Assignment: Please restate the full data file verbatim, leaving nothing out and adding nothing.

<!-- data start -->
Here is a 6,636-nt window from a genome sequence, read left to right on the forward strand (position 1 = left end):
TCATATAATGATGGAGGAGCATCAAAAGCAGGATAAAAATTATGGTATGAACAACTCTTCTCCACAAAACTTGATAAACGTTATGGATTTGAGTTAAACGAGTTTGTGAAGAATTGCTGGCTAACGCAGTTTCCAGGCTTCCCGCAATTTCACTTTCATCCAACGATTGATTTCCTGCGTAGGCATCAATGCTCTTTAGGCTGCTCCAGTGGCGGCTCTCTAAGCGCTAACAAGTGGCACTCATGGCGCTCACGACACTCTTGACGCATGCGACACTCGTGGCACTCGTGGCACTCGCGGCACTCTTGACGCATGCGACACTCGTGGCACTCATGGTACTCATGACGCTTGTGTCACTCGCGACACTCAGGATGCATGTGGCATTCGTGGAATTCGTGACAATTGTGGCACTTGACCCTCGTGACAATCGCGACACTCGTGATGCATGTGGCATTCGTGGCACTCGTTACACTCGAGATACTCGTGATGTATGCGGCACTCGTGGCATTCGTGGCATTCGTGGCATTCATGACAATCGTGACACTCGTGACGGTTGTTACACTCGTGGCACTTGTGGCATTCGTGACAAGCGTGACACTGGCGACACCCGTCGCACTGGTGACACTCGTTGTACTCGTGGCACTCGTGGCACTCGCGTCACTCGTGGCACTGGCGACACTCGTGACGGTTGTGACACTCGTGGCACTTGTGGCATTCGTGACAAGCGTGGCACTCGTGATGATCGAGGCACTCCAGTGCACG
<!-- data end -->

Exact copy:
Here is a 6,636-nt window from a genome sequence, read left to right on the forward strand (position 1 = left end):
TCATATAATGATGGAGGAGCATCAAAAGCAGGATAAAAATTATGGTATGAACAACTCTTCTCCACAAAACTTGATAAACGTTATGGATTTGAGTTAAACGAGTTTGTGAAGAATTGCTGGCTAACGCAGTTTCCAGGCTTCCCGCAATTTCACTTTCATCCAACGATTGATTTCCTGCGTAGGCATCAATGCTCTTTAGGCTGCTCCAGTGGCGGCTCTCTAAGCGCTAACAAGTGGCACTCATGGCGCTCACGACACTCTTGACGCATGCGACACTCGTGGCACTCGTGGCACTCGCGGCACTCTTGACGCATGCGACACTCGTGGCACTCATGGTACTCATGACGCTTGTGTCACTCGCGACACTCAGGATGCATGTGGCATTCGTGGAATTCGTGACAATTGTGGCACTTGACCCTCGTGACAATCGCGACACTCGTGATGCATGTGGCATTCGTGGCACTCGTTACACTCGAGATACTCGTGATGTATGCGGCACTCGTGGCATTCGTGGCATTCGTGGCATTCATGACAATCGTGACACTCGTGACGGTTGTTACACTCGTGGCACTTGTGGCATTCGTGACAAGCGTGACACTGGCGACACCCGTCGCACTGGTGACACTCGTTGTACTCGTGGCACTCGTGGCACTCGCGTCACTCGTGGCACTGGCGACACTCGTGACGGTTGTGACACTCGTGGCACTTGTGGCATTCGTGACAAGCGTGGCACTCGTGATGATCGAGGCACTCCAGTGCACG